The Workers' Party's (WP) current position on the Non-Constituency MP (NCMP) scheme is untenable, especially since there is no palpable objection to the idea among Singaporeans ("Workers' Party needs a new approach on NCMPs"; last Friday).
I am one of many Singaporeans who believe a creditable opposition presence in Parliament is essential for a well-functioning democracy.
Although the NCMP scheme is unique to Singapore, there are also similar systems in other countries, such as Japan, the Netherlands and Israel, where some elected MPs do not have their own constituencies.
These countries have varied versions of proportional representation in elections, in which multiple candidates are elected through allocations to an electoral list.
In these systems, political parties make lists of candidates to be elected and seats get allocated to each party in proportion to the number of votes the party receives.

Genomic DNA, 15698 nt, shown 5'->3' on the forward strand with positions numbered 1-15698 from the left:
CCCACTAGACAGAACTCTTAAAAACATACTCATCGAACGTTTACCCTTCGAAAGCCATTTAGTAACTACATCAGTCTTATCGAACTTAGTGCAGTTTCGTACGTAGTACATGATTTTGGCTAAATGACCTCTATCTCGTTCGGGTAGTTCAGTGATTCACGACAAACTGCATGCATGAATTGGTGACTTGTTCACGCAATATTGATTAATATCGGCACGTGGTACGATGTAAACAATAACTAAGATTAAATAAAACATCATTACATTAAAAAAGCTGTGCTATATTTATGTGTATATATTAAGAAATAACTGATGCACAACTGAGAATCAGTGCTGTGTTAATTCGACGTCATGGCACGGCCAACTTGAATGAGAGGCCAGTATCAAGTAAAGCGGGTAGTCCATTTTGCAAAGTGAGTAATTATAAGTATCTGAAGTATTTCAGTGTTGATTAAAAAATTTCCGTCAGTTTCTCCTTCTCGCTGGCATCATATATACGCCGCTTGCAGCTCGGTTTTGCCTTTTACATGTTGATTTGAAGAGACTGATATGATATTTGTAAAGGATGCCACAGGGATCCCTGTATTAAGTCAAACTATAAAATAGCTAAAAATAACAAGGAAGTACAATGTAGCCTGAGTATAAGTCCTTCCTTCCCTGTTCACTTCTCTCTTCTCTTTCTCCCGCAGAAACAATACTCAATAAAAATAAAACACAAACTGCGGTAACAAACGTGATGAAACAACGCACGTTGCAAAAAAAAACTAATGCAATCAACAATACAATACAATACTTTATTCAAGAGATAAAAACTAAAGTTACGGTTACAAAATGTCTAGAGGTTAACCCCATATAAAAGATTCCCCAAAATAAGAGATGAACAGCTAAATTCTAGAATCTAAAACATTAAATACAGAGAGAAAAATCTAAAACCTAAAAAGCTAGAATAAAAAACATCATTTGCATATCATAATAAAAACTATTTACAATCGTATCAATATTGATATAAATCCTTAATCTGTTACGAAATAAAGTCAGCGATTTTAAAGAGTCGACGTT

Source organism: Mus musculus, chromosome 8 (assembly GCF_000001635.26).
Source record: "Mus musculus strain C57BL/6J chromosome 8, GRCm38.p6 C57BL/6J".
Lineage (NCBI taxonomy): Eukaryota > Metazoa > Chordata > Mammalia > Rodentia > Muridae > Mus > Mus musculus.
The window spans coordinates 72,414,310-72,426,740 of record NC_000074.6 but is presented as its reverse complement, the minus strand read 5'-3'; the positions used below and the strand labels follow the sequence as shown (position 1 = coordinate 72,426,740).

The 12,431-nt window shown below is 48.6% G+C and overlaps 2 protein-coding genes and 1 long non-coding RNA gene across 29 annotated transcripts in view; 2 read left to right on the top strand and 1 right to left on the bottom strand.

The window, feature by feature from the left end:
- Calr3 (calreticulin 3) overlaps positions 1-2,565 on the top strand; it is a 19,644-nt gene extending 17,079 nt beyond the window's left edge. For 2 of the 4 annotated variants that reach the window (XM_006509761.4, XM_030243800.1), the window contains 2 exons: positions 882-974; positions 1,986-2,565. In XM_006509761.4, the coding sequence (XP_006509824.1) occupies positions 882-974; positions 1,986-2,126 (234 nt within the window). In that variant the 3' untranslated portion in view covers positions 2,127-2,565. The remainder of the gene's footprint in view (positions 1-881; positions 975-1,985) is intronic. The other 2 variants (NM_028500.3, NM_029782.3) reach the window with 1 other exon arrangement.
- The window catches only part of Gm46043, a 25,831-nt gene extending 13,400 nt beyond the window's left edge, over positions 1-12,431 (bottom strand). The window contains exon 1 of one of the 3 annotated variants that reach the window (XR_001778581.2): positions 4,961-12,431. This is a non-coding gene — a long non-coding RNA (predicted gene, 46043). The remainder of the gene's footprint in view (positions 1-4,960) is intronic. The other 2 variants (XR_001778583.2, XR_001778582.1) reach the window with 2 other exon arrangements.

The main advantage of such systems is that there is adequate representation of those who did not vote for the ruling party.
But adopting this system may not resolve the current imbalance in our existing Parliament, with the People's Action Party having garnered some 70 per cent of the votes in the 2015 General Election.
So, the practical question for Singapore is how to ensure that those who voted for the opposition - not an insignificant number - are legitimately represented.
With NCMPs being conferred the same voting rights as elected MPs, no reasonable person would view them as second-class MPs ("Changes to political system to prepare S'pore for long term"; Jan 28).
I hope the WP will seriously reconsider its position and embrace the NCMP scheme, for the sake of our future democracy.
Nevertheless, I look forward to the positive and robust contributions of the new NCMPs in Parliament.
Edmund Lam (Dr)
This article was first published on 11 February, 2016.
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